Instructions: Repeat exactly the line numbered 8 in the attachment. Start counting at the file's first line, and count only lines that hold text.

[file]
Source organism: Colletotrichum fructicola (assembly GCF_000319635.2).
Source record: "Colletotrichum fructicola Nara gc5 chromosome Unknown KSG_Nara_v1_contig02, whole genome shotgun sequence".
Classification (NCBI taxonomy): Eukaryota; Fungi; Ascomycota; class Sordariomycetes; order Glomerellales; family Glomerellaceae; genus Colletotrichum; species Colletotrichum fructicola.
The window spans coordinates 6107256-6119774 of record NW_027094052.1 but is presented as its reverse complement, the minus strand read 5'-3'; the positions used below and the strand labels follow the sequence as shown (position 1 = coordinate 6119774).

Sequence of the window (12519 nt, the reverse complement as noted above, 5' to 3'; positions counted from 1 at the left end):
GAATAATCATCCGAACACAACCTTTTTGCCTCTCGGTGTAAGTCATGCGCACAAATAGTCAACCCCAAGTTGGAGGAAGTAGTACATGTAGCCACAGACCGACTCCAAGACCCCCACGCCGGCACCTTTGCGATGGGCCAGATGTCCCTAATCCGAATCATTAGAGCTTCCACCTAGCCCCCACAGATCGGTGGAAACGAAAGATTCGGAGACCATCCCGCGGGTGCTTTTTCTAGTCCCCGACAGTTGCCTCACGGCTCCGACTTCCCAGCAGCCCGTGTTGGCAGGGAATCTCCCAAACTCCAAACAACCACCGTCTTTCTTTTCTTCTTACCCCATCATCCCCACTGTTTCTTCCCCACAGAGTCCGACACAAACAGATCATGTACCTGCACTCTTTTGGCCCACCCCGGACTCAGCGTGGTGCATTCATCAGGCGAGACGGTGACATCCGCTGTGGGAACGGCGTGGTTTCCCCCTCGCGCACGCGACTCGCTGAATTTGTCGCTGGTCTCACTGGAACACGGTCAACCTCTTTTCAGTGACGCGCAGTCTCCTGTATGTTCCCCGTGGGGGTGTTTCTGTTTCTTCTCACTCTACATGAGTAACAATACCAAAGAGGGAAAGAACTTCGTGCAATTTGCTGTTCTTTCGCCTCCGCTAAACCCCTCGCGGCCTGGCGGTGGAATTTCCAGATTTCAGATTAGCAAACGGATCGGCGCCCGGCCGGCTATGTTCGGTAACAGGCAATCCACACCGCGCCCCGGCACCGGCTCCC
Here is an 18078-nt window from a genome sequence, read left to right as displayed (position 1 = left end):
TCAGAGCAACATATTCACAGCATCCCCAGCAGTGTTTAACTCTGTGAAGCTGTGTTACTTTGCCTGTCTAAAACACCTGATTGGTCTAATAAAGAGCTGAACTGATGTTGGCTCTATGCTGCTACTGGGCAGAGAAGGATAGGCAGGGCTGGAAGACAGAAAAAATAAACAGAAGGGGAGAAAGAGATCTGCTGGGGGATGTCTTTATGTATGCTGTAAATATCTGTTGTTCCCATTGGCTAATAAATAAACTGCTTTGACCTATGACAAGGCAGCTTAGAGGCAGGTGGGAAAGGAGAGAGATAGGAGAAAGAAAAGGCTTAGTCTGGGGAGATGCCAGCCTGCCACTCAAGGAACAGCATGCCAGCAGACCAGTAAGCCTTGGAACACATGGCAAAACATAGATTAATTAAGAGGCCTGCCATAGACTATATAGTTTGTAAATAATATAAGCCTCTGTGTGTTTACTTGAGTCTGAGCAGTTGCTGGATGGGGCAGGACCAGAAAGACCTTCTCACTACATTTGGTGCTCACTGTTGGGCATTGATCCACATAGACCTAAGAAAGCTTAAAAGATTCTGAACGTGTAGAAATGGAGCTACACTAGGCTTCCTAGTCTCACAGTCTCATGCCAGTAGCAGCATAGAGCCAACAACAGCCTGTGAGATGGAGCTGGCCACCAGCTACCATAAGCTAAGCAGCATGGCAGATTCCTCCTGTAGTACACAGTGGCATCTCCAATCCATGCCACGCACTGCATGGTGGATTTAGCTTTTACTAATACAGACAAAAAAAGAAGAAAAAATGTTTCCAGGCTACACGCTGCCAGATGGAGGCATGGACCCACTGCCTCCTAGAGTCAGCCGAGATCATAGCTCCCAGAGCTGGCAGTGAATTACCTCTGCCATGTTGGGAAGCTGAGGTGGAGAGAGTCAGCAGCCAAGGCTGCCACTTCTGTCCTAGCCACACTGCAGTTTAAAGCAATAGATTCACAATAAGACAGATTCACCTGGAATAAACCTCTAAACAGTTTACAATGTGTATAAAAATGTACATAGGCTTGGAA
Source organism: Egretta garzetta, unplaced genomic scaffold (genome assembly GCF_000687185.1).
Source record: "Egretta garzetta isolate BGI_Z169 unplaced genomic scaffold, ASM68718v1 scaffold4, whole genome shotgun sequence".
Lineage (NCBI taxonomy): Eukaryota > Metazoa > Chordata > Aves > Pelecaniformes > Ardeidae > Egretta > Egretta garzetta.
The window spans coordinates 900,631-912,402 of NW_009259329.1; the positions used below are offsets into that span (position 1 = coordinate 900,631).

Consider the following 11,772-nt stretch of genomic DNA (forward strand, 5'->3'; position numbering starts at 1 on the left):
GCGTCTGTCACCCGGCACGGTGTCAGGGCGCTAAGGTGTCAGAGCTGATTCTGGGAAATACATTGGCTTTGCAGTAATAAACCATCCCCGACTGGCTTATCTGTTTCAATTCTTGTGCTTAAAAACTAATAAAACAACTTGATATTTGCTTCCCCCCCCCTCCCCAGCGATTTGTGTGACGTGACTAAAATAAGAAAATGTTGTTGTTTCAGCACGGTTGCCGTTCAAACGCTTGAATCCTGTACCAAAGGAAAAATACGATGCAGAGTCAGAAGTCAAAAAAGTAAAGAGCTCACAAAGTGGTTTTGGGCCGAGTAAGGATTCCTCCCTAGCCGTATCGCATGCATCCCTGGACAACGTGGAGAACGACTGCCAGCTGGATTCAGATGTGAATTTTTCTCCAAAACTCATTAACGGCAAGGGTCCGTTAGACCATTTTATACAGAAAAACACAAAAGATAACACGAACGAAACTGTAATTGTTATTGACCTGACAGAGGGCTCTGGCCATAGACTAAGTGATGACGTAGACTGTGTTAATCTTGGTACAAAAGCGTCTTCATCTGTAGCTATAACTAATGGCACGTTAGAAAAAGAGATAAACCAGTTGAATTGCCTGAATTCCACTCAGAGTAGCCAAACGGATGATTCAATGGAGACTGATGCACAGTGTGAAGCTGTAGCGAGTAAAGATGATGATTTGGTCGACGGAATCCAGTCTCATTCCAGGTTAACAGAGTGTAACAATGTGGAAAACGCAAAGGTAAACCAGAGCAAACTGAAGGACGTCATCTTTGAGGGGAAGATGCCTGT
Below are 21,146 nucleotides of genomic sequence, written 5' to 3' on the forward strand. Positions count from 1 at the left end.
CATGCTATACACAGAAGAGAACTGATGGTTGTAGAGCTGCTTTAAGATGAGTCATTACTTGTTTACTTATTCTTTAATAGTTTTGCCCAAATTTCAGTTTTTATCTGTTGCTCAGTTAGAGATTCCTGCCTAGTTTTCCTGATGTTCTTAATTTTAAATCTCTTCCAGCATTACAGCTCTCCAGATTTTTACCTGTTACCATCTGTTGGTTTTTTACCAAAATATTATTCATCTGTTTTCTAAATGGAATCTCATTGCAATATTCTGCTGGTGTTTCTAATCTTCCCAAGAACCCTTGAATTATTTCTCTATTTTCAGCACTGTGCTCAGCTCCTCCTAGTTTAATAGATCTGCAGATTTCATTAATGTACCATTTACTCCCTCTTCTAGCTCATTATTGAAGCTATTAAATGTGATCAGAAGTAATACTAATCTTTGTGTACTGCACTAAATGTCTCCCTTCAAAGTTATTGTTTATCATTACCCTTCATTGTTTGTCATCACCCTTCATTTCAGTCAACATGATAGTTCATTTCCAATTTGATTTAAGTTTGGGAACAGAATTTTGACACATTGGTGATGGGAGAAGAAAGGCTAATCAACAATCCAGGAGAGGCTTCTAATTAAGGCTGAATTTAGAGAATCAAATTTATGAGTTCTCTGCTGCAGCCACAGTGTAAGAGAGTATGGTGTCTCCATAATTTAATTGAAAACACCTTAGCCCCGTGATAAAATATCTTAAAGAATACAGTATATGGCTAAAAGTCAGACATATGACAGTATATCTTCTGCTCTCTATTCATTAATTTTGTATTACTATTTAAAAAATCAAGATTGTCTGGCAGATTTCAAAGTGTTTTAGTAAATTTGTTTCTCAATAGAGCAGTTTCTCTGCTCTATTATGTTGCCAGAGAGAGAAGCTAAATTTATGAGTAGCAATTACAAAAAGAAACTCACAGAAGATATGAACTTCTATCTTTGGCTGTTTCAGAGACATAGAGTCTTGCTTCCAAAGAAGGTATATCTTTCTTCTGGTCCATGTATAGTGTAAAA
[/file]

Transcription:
TCAGAGCAACATATTCACAGCATCCCCAGCAGTGTTTAACTCTGTGAAGCTGTGTTACTTTGCCTGTCTAAAACACCTGATTGGTCTAATAAAGAGCTGAACTGATGTTGGCTCTATGCTGCTACTGGGCAGAGAAGGATAGGCAGGGCTGGAAGACAGAAAAAATAAACAGAAGGGGAGAAAGAGATCTGCTGGGGGATGTCTTTATGTATGCTGTAAATATCTGTTGTTCCCATTGGCTAATAAATAAACTGCTTTGACCTATGACAAGGCAGCTTAGAGGCAGGTGGGAAAGGAGAGAGATAGGAGAAAGAAAAGGCTTAGTCTGGGGAGATGCCAGCCTGCCACTCAAGGAACAGCATGCCAGCAGACCAGTAAGCCTTGGAACACATGGCAAAACATAGATTAATTAAGAGGCCTGCCATAGACTATATAGTTTGTAAATAATATAAGCCTCTGTGTGTTTACTTGAGTCTGAGCAGTTGCTGGATGGGGCAGGACCAGAAAGACCTTCTCACTACATTTGGTGCTCACTGTTGGGCATTGATCCACATAGACCTAAGAAAGCTTAAAAGATTCTGAACGTGTAGAAATGGAGCTACACTAGGCTTCCTAGTCTCACAGTCTCATGCCAGTAGCAGCATAGAGCCAACAACAGCCTGTGAGATGGAGCTGGCCACCAGCTACCATAAGCTAAGCAGCATGGCAGATTCCTCCTGTAGTACACAGTGGCATCTCCAATCCATGCCACGCACTGCATGGTGGATTTAGCTTTTACTAATACAGACAAAAAAAGAAGAAAAAATGTTTCCAGGCTACACGCTGCCAGATGGAGGCATGGACCCACTGCCTCCTAGAGTCAGCCGAGATCATAGCTCCCAGAGCTGGCAGTGAATTACCTCTGCCATGTTGGGAAGCTGAGGTGGAGAGAGTCAGCAGCCAAGGCTGCCACTTCTGTCCTAGCCACACTGCAGTTTAAAGCAATAGATTCACAATAAGACAGATTCACCTGGAATAAACCTCTAAACAGTTTACAATGTGTATAAAAATGTACATAGGCTTGGAA